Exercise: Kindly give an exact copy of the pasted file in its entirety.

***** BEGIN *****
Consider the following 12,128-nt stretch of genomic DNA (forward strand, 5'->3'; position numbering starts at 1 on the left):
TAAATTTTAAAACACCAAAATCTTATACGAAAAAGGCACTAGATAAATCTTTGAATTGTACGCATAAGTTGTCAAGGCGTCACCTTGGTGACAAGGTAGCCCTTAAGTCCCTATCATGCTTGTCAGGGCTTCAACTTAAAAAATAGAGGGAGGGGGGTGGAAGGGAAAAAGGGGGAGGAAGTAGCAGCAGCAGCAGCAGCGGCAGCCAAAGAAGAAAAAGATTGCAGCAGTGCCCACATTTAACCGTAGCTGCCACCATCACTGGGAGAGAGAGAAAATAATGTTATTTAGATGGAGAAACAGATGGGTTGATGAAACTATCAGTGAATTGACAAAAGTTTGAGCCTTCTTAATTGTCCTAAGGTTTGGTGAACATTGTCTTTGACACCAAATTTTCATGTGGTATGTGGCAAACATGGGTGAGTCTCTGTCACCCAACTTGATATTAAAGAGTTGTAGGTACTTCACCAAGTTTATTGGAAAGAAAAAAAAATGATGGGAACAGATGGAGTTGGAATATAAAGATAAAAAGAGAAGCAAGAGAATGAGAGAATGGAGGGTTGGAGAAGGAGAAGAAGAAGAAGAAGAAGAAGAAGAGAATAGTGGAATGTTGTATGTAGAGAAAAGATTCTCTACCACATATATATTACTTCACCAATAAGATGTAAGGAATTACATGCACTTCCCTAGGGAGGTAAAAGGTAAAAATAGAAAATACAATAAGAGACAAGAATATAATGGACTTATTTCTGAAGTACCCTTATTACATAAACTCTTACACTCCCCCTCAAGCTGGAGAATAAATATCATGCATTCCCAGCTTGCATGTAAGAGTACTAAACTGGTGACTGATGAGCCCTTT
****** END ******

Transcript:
Consider the following 12,128-nt stretch of genomic DNA (forward strand, 5'->3'; position numbering starts at 1 on the left):
TAAATTTTAAAACACCAAAATCTTATACGAAAAAGGCACTAGATAAATCTTTGAATTGTACGCATAAGTTGTCAAGGCGTCACCTTGGTGACAAGGTAGCCCTTAAGTCCCTATCATGCTTGTCAGGGCTTCAACTTAAAAAATAGAGGGAGGGGGGTGGAAGGGAAAAAGGGGGAGGAAGTAGCAGCAGCAGCAGCAGCGGCAGCCAAAGAAGAAAAAGATTGCAGCAGTGCCCACATTTAACCGTAGCTGCCACCATCACTGGGAGAGAGAGAAAATAATGTTATTTAGATGGAGAAACAGATGGGTTGATGAAACTATCAGTGAATTGACAAAAGTTTGAGCCTTCTTAATTGTCCTAAGGTTTGGTGAACATTGTCTTTGACACCAAATTTTCATGTGGTATGTGGCAAACATGGGTGAGTCTCTGTCACCCAACTTGATATTAAAGAGTTGTAGGTACTTCACCAAGTTTATTGGAAAGAAAAAAAAATGATGGGAACAGATGGAGTTGGAATATAAAGATAAAAAGAGAAGCAAGAGAATGAGAGAATGGAGGGTTGGAGAAGGAGAAGAAGAAGAAGAAGAAGAAGAAGAGAATAGTGGAATGTTGTATGTAGAGAAAAGATTCTCTACCACATATATATTACTTCACCAATAAGATGTAAGGAATTACATGCACTTCCCTAGGGAGGTAAAAGGTAAAAATAGAAAATACAATAAGAGACAAGAATATAATGGACTTATTTCTGAAGTACCCTTATTACATAAACTCTTACACTCCCCCTCAAGCTGGAGAATAAATATCATGCATTCCCAGCTTGCATGTAAGAGTACTAAACTGGTGACTGATGAGCCCTTT